Xing Z, Lu C, Hu D, Yu YY, Wang X, Colnot C, et al. Multiple roles for CCR2 during fracture healing. Dis Model Mech. 2010.  https://doi.org/10.1242/dmm.003186.CrossRefGoogle Scholar
  29. 29.
    Giannoudis PV, Faour O, Goff T, Kanakaris N, Dimitriou R. Masquelet technique for the treatment of bone defects: tips-tricks and future directions. Injury. 2011;42(6):591-8.  https://doi.org/10.1016/j.injury.2011.03.036. Epub 2011 May 4.CrossRefGoogle Scholar
  30. 30.
    Anderson JM, Rodriguez A, Chang DT. Foreign body reaction to biomaterials. Semin Immunol. 2008.  https://doi.org/10.1016/j.smim.2007.11.004.CrossRefPubMedCentralGoogle Scholar
  31. 31.
    Maurer M, von Stebut E. Macrophage inflammatory protein-1. Int J Biochem Cell Biol. 2004.  https://doi.org/10.1016/j.biocel.2003.10.019.CrossRefGoogle Scholar
  32. 32.
    Dapunt U, Maurer S, Giese T, Gaida MM, Hansch GM. The macrophage inflammatory proteins MIP1alpha (CCL3) and MIP2alpha (CXCL2) in implant-associated osteomyelitis: linking inflammation to bone degradation. Mediat Inflamm. 2014.  https://doi.org/10.1155/2014/728619.CrossRefGoogle Scholar
  33. 33.
    Abe M, Hiura K, Wilde J, Moriyama K, Hashimoto T, Ozaki S, et al. Role for macrophage inflammatory protein (MIP)-1alpha and MIP-1beta in the development of osteolytic lesions in multiple myeloma. Blood. 2002;100:2195–202.PubMedPubMedCentralGoogle Scholar
  34. 34.
    Watanabe T, Kukita T, Kukita A, Wada N, Toh K, Nagata K, et al. Direct stimulation of osteoclastogenesis by MIP-1alpha: evidence obtained from studies using RAW264 cell clone highly responsive to RANKL. J Endocrinol. 2004.  https://doi.org/10.1677/joe.0.1800193.CrossRefPubMedCentralGoogle Scholar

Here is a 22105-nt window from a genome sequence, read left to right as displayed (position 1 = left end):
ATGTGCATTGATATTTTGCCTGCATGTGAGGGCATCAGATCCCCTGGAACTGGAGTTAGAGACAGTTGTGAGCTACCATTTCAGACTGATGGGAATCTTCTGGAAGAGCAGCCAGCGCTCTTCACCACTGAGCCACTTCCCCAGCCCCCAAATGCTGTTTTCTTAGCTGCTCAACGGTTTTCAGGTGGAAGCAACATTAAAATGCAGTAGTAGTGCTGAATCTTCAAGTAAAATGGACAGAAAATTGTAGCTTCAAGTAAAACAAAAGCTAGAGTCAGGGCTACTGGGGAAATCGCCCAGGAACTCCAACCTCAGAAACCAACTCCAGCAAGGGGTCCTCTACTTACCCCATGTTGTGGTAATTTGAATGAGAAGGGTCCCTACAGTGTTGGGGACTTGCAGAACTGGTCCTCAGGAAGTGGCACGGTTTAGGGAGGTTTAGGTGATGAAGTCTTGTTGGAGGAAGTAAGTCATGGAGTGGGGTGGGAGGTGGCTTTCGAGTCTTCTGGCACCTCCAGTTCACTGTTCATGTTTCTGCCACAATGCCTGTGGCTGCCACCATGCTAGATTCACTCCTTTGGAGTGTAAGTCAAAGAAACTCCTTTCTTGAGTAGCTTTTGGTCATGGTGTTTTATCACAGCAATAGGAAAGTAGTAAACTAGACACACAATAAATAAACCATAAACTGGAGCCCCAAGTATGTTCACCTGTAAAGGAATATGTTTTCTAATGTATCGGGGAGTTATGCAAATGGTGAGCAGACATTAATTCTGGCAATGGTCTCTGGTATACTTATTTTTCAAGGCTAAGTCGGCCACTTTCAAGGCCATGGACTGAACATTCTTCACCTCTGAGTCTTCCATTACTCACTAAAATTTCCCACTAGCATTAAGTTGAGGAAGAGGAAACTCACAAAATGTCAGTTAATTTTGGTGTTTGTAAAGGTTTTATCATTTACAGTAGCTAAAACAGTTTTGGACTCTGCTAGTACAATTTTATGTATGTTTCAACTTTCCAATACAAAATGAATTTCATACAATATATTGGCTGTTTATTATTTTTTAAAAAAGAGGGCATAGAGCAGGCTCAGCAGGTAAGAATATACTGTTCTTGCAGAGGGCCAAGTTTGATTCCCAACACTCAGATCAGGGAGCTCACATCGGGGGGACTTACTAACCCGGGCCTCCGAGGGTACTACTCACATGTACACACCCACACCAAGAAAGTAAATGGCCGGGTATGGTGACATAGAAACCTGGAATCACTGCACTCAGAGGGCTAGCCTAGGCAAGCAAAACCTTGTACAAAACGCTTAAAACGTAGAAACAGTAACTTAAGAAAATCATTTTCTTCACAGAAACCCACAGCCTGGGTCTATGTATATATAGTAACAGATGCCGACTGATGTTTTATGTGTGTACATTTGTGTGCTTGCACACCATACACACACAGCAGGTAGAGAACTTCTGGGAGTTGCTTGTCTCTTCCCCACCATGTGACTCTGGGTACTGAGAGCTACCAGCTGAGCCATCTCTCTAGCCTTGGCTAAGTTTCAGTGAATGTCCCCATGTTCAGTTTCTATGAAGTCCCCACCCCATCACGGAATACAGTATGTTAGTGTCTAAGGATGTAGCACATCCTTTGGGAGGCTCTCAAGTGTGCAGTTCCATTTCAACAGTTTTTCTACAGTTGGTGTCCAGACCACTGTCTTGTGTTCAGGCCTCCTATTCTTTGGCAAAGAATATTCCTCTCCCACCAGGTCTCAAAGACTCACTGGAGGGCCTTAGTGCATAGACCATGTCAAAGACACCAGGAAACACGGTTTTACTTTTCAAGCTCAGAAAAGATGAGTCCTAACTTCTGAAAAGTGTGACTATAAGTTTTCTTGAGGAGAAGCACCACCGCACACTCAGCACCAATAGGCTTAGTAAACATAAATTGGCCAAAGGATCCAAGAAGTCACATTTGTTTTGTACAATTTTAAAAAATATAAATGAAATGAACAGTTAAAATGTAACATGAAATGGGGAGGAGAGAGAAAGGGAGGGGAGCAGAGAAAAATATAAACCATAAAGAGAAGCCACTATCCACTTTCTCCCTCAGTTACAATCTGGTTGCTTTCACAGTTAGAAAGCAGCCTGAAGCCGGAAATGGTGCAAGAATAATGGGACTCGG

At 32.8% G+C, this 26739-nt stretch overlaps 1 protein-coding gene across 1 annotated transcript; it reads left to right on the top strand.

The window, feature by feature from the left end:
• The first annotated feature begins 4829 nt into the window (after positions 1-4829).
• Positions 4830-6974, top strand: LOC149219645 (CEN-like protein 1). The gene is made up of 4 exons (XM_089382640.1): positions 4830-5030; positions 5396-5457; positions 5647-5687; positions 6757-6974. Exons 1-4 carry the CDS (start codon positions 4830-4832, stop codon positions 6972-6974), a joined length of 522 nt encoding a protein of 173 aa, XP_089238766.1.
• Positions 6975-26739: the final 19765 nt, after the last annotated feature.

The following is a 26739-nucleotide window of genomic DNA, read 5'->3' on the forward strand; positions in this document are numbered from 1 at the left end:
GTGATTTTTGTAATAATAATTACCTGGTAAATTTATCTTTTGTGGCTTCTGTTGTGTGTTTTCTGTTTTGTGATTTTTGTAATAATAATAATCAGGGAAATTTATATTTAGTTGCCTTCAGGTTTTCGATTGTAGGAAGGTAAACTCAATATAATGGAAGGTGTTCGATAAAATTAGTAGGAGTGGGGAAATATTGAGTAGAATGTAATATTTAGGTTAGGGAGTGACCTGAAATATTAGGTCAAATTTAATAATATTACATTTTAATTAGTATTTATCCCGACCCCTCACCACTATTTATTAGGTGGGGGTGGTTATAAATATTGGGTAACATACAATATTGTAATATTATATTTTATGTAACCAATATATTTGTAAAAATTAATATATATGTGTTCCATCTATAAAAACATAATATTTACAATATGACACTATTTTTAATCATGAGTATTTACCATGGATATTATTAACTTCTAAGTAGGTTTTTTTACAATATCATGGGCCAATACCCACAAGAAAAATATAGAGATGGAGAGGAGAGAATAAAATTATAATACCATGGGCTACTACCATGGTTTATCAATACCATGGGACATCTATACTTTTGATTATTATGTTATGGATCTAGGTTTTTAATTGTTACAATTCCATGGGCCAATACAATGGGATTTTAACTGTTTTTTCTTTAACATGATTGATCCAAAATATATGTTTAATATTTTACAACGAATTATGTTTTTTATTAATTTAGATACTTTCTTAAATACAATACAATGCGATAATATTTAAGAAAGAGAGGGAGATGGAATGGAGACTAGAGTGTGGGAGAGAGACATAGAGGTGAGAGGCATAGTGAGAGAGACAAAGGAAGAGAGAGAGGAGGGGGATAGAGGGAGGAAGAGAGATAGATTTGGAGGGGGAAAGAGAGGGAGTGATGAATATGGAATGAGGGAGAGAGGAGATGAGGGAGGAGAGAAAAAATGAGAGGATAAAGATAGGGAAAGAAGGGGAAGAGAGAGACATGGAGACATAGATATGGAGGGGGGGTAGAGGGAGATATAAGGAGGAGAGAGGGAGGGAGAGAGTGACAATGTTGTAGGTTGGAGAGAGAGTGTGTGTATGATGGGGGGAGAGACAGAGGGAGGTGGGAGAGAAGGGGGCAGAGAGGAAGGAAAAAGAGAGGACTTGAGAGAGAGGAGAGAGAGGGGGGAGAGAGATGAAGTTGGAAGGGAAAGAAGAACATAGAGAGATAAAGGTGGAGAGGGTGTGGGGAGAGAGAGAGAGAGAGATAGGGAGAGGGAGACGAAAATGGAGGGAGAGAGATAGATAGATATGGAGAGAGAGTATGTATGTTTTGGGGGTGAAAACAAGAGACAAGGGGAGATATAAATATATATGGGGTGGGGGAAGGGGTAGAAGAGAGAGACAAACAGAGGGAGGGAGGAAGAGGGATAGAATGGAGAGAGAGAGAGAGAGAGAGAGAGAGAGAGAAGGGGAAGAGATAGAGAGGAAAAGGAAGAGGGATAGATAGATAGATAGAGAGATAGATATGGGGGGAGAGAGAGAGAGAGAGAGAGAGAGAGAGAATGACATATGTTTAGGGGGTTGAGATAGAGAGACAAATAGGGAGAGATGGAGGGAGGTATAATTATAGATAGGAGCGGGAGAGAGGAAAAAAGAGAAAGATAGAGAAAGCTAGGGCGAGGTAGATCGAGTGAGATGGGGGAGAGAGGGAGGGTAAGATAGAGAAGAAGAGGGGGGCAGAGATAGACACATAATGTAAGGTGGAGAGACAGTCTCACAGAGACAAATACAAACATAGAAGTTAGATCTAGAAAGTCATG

35. 35.
    Guan E, Wang J, Norcross MA. Identification of human macrophage inflammatory proteins 1alpha and 1beta as a native secreted heterodimer. J Biol Chem. 2001.  https://doi.org/10.1074/jbc.M006327200.CrossRefPubMedCentralGoogle Scholar
  36. 36.
    Abe M, Hiura K, Ozaki S, Kido S, Matsumoto T. Vicious cycle between myeloma cell binding to bone marrow stromal cells via VLA-4-VCAM-1 adhesion and macrophage inflammatory protein-1alpha and MIP-1beta production. J Bone Miner Metab. 2009.  https://doi.org/10.1007/s00774-008-0012-z.CrossRefPubMedCentralGoogle Scholar
  37. 37.
    Kindstedt E, Holm CK, Sulniute R, Martinez-Carrasco I, Lundmark R, Lundberg P. CCL11, a novel mediator of inflammatory bone resorption. Sci Rep. 2017.  https://doi.org/10.1038/s41598-017-05654-w.
  38. 38.
    Hofmann SR, Bottger F, Range U, Luck C, Morbach H, Girschick HJ, et al. Serum interleukin-6 and CCL11/eotaxin may be suitable biomarkers for the diagnosis of chronic nonbacterial osteomyelitis. Front Pediatr. 2017.  https://doi.org/10.3389/fped.2017.00256.
  39. 39.
    Hoshino A, Iimura T, Ueha S, Hanada S, Maruoka Y, Mayahara M, et al. Deficiency of chemokine receptor CCR1 causes osteopenia due to impaired functions of osteoclasts and osteoblasts. J Biol Chem. 2010.  https://doi.org/10.1074/jbc.M109.099424.CrossRefPubMedCentralGoogle Scholar
  40. 40.
    Lee JH, Kim B, Jin WJ, Kim HH, Ha H, Lee ZH. Pathogenic roles of CXCL10 signaling through CXCR3 and TLR4 in macrophages and T cells: relevance for arthritis. Arthritis Res Ther. 2017.  https://doi.org/10.1186/s13075-017-1353-6.
  41. 41.
    Kwak HB, Ha H, Kim HN, Lee JH, Kim HS, Lee S, et al. Reciprocal cross-talk between RANKL and interferon-gamma-inducible protein 10 is responsible for bone-erosive experimental arthritis. Arthritis Rheum. 2008.  https://doi.org/10.1002/art.23372.CrossRefGoogle Scholar
  42. 42.